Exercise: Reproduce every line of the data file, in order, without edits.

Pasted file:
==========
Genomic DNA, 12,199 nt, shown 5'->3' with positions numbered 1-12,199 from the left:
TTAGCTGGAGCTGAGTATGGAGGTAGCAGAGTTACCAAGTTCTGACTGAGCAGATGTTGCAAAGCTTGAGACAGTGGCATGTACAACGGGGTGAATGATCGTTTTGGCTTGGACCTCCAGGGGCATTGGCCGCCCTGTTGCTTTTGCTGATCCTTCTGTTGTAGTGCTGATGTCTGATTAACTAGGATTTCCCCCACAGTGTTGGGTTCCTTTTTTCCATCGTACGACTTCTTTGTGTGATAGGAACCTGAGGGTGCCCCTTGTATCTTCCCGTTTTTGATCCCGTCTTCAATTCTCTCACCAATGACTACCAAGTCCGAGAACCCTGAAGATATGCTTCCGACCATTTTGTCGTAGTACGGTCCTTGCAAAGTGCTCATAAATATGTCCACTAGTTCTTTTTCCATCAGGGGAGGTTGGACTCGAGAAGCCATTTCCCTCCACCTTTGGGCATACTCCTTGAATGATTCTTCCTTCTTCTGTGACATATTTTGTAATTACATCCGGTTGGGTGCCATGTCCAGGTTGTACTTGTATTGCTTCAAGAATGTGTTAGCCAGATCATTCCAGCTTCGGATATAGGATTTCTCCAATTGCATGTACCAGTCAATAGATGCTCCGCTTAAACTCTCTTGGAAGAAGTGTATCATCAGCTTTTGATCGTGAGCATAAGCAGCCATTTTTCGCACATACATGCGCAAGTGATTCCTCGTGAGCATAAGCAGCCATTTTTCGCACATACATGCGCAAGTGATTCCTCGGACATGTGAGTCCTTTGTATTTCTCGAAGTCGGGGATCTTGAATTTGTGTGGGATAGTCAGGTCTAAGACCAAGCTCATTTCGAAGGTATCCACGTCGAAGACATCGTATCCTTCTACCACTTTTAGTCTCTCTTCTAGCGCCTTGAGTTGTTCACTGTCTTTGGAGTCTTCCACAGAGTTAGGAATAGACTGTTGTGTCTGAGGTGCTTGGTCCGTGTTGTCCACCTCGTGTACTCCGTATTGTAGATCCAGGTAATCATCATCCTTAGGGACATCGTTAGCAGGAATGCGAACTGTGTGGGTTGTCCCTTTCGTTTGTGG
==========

Genomic DNA, 12,199 nt, shown 5'->3' with positions numbered 1-12,199 from the left:
TTAGCTGGAGCTGAGTATGGAGGTAGCAGAGTTACCAAGTTCTGACTGAGCAGATGTTGCAAAGCTTGAGACAGTGGCATGTACAACGGGGTGAATGATCGTTTTGGCTTGGACCTCCAGGGGCATTGGCCGCCCTGTTGCTTTTGCTGATCCTTCTGTTGTAGTGCTGATGTCTGATTAACTAGGATTTCCCCCACAGTGTTGGGTTCCTTTTTTCCATCGTACGACTTCTTTGTGTGATAGGAACCTGAGGGTGCCCCTTGTATCTTCCCGTTTTTGATCCCGTCTTCAATTCTCTCACCAATGACTACCAAGTCCGAGAACCCTGAAGATATGCTTCCGACCATTTTGTCGTAGTACGGTCCTTGCAAAGTGCTCATAAATATGTCCACTAGTTCTTTTTCCATCAGGGGAGGTTGGACTCGAGAAGCCATTTCCCTCCACCTTTGGGCATACTCCTTGAATGATTCTTCCTTCTTCTGTGACATATTTTGTAATTACATCCGGTTGGGTGCCATGTCCAGGTTGTACTTGTATTGCTTCAAGAATGTGTTAGCCAGATCATTCCAGCTTCGGATATAGGATTTCTCCAATTGCATGTACCAGTCAATAGATGCTCCGCTTAAACTCTCTTGGAAGAAGTGTATCATCAGCTTTTGATCGTGAGCATAAGCAGCCATTTTTCGCACATACATGCGCAAGTGATTCCTCGTGAGCATAAGCAGCCATTTTTCGCACATACATGCGCAAGTGATTCCTCGGACATGTGAGTCCTTTGTATTTCTCGAAGTCGGGGATCTTGAATTTGTGTGGGATAGTCAGGTCTAAGACCAAGCTCATTTCGAAGGTATCCACGTCGAAGACATCGTATCCTTCTACCACTTTTAGTCTCTCTTCTAGCGCCTTGAGTTGTTCACTGTCTTTGGAGTCTTCCACAGAGTTAGGAATAGACTGTTGTGTCTGAGGTGCTTGGTCCGTGTTGTCCACCTCGTGTACTCCGTATTGTAGATCCAGGTAATCATCATCCTTAGGGACATCGTTAGCAGGAATGCGAACTGTGTGGGTTGTCCCTTTCGTTTGTGG